We look at some hidden gems along Australia’s highways that are tailor-made for a stop-over on the homeward stretch.
In October-November, many holiday-makers head back to the southern capitals after spending time up north. The drive is often long and boring as they try to get home as quickly as possible.
But there are ways of making the homeward stretch part of the overall experience rather than a tedious postscript. For instance, a ‘circular’ itinerary will ensure that the trip back home continues to be a discovery. And if a circular route isn’t possible, you could start the return journey a few days earlier and drop in on some sights you missed on the way up.
To help you on your way, we present some ‘hidden gems’ along Australia’s major highways – pleasant surprises that will break the drive home for a day or so.
Highway 1 along the NSW coast is known as the Pacific Highway from Brisbane to Sydney and as the Princes Highway from Sydney all the way to Adelaide. Pull off the main drag just about anywhere along here in NSW and you’ll find a hidden gem.
It’s hard to nominate favourites, but the following won’t disappoint:
Forster-Tuncurry - Instead of trundling down the Pacific Highway south from Taree, take a detour along the Lakes Way through the twin towers of Forster-Tuncurry that straddle the ocean mouth of Wallis Lake. Continue past Wallis and Myall Lakes back to the highway north-west of Bulahdelah. Great beaches, good fishing and lovely camping spots ensure that the area is packed during school holidays, but it’s a pleasant drive and makes a refreshing break in proceedings on the homeward stretch.
Nowra to Batemans Bay - This section of the Princes Highway is full of worthwhile spots – quiet little places such as Jervis Bay with its white-sand beaches, St Georges Basin, Lake Conjola and Lake Tabourie.
Eden - This fishing port and timber town on the far south coast with its commanding location on Twofold Bay, tends to avoid the tourist crush that can overwhelm Merimbula to the north.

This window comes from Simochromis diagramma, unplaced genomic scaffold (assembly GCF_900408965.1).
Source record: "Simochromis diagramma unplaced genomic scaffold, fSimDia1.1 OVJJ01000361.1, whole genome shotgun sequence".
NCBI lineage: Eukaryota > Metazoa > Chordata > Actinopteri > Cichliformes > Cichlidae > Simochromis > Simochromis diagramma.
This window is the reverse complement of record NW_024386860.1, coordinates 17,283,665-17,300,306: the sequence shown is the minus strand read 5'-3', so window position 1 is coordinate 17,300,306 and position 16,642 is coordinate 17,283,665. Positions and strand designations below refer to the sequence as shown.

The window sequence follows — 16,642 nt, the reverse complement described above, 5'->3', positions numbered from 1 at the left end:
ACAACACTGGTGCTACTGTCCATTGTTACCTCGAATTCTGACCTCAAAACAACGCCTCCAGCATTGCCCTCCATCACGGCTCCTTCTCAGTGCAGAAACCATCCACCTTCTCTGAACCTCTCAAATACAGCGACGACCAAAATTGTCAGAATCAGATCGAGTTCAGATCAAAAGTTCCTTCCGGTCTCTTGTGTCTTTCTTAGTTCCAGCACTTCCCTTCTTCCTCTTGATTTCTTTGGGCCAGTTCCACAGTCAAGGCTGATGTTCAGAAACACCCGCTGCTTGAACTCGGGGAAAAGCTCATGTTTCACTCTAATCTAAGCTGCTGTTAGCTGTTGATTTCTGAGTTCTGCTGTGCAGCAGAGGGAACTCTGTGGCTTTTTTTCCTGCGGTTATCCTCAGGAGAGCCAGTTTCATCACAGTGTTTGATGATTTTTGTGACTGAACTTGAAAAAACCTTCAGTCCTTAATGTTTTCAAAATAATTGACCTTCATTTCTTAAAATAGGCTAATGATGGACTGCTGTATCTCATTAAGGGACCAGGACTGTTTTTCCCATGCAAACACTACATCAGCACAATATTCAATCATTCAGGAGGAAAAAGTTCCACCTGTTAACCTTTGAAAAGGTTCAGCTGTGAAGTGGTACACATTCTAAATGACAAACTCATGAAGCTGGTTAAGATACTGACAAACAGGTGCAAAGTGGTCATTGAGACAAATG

The 2700km Stuart Highway through the centre of Australia, from Darwin down to Port Augusta in SA, goes through magnificent, ever-shifting landscapes. Travellers undertaking this classic Aussie road trip will focus on the well-known tourist draws, and on the roadhouses and rest areas that punctuate the journey.
About 145km south-west of Alice Springs, however, off the unsealed Ernest Giles Road, is the often overlooked Henbury Meteorites Crater Reserve with a basic camping area and a self-guided walking track around the craters – a perfectly deserted camping spot where you can watch shooting stars at night and ponder our insignificance in the universe.
If your rig can handle reasonable gravel with occasional corrugations and potholes, consider leaving the highway at Marla or Coober Pedy and taking the Oodnadatta Track along the Old Ghan railway line down to Marree, and from there to the Flinders Ranges and Adelaide. So long as there’s no rain, the track will almost be as quick as the highway and far more interesting.
These two major routes between Adelaide and Sydney offer several points of interest in the seemingly endless plains. Where the Barrier Highway cross the Darling River, for instance, is the old port town of Wilcannia, and with beautiful location on the river and some impressive sandstone buildings dating back to the 1880s, when Wilcannia was the third-busiest port in Australia.